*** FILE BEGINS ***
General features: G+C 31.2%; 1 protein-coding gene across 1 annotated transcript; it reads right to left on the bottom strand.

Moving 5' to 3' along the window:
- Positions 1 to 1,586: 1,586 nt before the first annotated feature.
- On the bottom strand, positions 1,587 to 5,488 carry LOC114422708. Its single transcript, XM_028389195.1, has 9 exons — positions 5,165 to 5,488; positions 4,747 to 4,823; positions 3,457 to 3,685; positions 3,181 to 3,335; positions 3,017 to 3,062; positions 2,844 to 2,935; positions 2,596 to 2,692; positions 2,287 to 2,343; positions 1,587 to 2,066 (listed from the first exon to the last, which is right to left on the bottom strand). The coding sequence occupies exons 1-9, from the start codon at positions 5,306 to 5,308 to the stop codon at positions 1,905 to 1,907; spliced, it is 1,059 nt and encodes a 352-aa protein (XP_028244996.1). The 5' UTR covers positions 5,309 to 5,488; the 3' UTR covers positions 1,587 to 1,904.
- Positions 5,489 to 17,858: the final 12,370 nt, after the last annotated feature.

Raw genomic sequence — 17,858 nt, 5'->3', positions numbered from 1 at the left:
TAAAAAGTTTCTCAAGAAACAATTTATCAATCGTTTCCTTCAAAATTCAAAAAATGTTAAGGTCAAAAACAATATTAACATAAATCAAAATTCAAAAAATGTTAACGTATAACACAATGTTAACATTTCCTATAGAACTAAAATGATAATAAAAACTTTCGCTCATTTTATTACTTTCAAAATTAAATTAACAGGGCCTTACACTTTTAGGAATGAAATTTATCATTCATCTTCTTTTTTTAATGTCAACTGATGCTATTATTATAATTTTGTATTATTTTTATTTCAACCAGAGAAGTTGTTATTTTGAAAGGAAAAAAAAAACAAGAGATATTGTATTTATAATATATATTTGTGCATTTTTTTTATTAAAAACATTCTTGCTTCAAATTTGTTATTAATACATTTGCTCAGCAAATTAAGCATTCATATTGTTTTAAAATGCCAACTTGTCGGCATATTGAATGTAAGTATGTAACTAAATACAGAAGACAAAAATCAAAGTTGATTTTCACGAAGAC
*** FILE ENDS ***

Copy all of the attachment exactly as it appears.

General features: G+C 31.2%; 1 protein-coding gene across 1 annotated transcript; it reads right to left on the bottom strand.

Moving 5' to 3' along the window:
- Positions 1 to 1,586: 1,586 nt before the first annotated feature.
- On the bottom strand, positions 1,587 to 5,488 carry LOC114422708. Its single transcript, XM_028389195.1, has 9 exons — positions 5,165 to 5,488; positions 4,747 to 4,823; positions 3,457 to 3,685; positions 3,181 to 3,335; positions 3,017 to 3,062; positions 2,844 to 2,935; positions 2,596 to 2,692; positions 2,287 to 2,343; positions 1,587 to 2,066 (listed from the first exon to the last, which is right to left on the bottom strand). The coding sequence occupies exons 1-9, from the start codon at positions 5,306 to 5,308 to the stop codon at positions 1,905 to 1,907; spliced, it is 1,059 nt and encodes a 352-aa protein (XP_028244996.1). The 5' UTR covers positions 5,309 to 5,488; the 3' UTR covers positions 1,587 to 1,904.
- Positions 5,489 to 17,858: the final 12,370 nt, after the last annotated feature.

Raw genomic sequence — 17,858 nt, 5'->3', positions numbered from 1 at the left:
TAAAAAGTTTCTCAAGAAACAATTTATCAATCGTTTCCTTCAAAATTCAAAAAATGTTAAGGTCAAAAACAATATTAACATAAATCAAAATTCAAAAAATGTTAACGTATAACACAATGTTAACATTTCCTATAGAACTAAAATGATAATAAAAACTTTCGCTCATTTTATTACTTTCAAAATTAAATTAACAGGGCCTTACACTTTTAGGAATGAAATTTATCATTCATCTTCTTTTTTTAATGTCAACTGATGCTATTATTATAATTTTGTATTATTTTTATTTCAACCAGAGAAGTTGTTATTTTGAAAGGAAAAAAAAAACAAGAGATATTGTATTTATAATATATATTTGTGCATTTTTTTTATTAAAAACATTCTTGCTTCAAATTTGTTATTAATACATTTGCTCAGCAAATTAAGCATTCATATTGTTTTAAAATGCCAACTTGTCGGCATATTGAATGTAAGTATGTAACTAAATACAGAAGACAAAAATCAAAGTTGATTTTCACGAAGAC